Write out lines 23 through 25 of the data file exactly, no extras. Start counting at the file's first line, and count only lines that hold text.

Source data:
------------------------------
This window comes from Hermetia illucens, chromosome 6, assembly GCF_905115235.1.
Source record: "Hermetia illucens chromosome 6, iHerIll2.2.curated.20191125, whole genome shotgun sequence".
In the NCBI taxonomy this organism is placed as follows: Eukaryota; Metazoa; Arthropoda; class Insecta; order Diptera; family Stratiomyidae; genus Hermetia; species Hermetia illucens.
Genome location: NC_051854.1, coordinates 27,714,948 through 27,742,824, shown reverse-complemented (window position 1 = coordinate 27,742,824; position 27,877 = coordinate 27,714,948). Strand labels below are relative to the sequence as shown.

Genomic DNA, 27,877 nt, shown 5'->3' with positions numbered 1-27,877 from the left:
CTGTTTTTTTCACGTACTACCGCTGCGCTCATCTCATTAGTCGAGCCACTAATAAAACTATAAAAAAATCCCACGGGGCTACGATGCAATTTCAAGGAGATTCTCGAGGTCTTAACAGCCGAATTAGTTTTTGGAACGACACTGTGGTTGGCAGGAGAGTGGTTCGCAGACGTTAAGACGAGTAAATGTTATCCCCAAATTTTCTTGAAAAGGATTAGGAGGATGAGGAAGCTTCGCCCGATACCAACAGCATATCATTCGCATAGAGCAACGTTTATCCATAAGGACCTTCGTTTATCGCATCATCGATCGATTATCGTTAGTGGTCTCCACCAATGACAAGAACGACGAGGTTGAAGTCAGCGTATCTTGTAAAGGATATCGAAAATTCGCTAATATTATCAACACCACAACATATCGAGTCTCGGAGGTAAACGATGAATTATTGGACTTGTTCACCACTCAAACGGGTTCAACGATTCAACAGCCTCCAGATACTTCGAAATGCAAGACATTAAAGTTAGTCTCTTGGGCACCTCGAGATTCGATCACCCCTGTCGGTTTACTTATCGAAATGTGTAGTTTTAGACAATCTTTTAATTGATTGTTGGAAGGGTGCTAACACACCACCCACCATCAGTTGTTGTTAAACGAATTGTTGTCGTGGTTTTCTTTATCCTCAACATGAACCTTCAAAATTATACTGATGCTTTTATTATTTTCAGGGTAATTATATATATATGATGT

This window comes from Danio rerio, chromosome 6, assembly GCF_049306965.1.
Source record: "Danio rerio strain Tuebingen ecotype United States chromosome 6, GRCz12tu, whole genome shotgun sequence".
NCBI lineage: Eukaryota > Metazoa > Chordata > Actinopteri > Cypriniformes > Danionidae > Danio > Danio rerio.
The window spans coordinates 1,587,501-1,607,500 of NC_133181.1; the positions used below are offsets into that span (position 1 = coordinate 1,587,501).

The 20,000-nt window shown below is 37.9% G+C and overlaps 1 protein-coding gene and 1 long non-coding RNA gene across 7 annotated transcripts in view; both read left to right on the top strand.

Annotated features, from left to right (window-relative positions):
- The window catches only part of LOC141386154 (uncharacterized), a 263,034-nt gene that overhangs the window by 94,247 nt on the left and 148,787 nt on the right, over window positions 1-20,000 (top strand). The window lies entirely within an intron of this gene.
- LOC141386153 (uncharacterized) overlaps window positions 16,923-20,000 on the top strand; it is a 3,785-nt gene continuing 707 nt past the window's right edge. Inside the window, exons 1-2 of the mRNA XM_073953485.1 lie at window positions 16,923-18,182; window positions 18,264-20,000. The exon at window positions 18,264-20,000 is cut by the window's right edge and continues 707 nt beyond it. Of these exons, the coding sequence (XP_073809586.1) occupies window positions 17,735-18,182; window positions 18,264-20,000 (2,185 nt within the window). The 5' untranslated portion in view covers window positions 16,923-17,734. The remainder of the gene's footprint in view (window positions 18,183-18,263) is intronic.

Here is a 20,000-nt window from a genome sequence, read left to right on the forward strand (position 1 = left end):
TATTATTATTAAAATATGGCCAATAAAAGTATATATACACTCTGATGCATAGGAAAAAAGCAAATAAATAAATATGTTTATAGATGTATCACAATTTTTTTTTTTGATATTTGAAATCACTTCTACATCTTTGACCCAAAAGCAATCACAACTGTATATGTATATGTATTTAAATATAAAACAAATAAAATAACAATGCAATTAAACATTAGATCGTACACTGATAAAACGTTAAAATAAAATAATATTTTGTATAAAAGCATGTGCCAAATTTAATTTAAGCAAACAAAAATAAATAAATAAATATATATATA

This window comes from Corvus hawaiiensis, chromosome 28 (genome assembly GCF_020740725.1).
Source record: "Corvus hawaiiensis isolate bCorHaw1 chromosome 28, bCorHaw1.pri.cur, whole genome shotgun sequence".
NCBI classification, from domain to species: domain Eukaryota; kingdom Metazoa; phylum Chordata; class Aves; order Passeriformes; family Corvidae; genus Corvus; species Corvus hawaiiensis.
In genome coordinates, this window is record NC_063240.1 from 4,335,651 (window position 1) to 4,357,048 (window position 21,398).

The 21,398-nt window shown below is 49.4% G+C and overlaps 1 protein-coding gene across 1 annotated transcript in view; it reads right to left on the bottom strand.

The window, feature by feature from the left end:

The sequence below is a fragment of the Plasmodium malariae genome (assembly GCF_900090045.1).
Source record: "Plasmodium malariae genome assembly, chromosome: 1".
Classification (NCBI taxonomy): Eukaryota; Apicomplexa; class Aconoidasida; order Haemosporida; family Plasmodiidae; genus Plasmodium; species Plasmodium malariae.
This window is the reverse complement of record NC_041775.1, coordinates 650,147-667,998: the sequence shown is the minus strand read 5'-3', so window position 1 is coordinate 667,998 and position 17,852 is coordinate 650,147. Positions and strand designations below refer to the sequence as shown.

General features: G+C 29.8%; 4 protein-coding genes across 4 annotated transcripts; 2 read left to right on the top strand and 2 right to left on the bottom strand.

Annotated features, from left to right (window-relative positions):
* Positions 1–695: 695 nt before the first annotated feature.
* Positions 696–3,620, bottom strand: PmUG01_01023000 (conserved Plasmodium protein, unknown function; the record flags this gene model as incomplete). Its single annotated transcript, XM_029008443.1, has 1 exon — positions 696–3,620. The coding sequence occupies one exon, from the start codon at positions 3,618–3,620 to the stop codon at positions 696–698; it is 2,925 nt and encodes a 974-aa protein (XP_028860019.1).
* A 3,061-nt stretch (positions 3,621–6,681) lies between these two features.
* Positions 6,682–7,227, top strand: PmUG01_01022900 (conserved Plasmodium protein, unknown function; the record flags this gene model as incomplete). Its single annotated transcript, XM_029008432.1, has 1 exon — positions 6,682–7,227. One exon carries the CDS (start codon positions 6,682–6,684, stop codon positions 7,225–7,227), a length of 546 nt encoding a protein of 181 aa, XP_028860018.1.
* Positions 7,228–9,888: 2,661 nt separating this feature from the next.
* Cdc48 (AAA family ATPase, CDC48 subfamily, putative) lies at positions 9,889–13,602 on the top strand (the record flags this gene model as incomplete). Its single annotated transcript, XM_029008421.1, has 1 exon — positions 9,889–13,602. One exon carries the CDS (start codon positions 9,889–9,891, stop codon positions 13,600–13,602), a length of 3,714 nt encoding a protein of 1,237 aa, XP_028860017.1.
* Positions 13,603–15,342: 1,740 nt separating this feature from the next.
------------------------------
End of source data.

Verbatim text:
The sequence below is a fragment of the Plasmodium malariae genome (assembly GCF_900090045.1).
Source record: "Plasmodium malariae genome assembly, chromosome: 1".
Classification (NCBI taxonomy): Eukaryota; Apicomplexa; class Aconoidasida; order Haemosporida; family Plasmodiidae; genus Plasmodium; species Plasmodium malariae.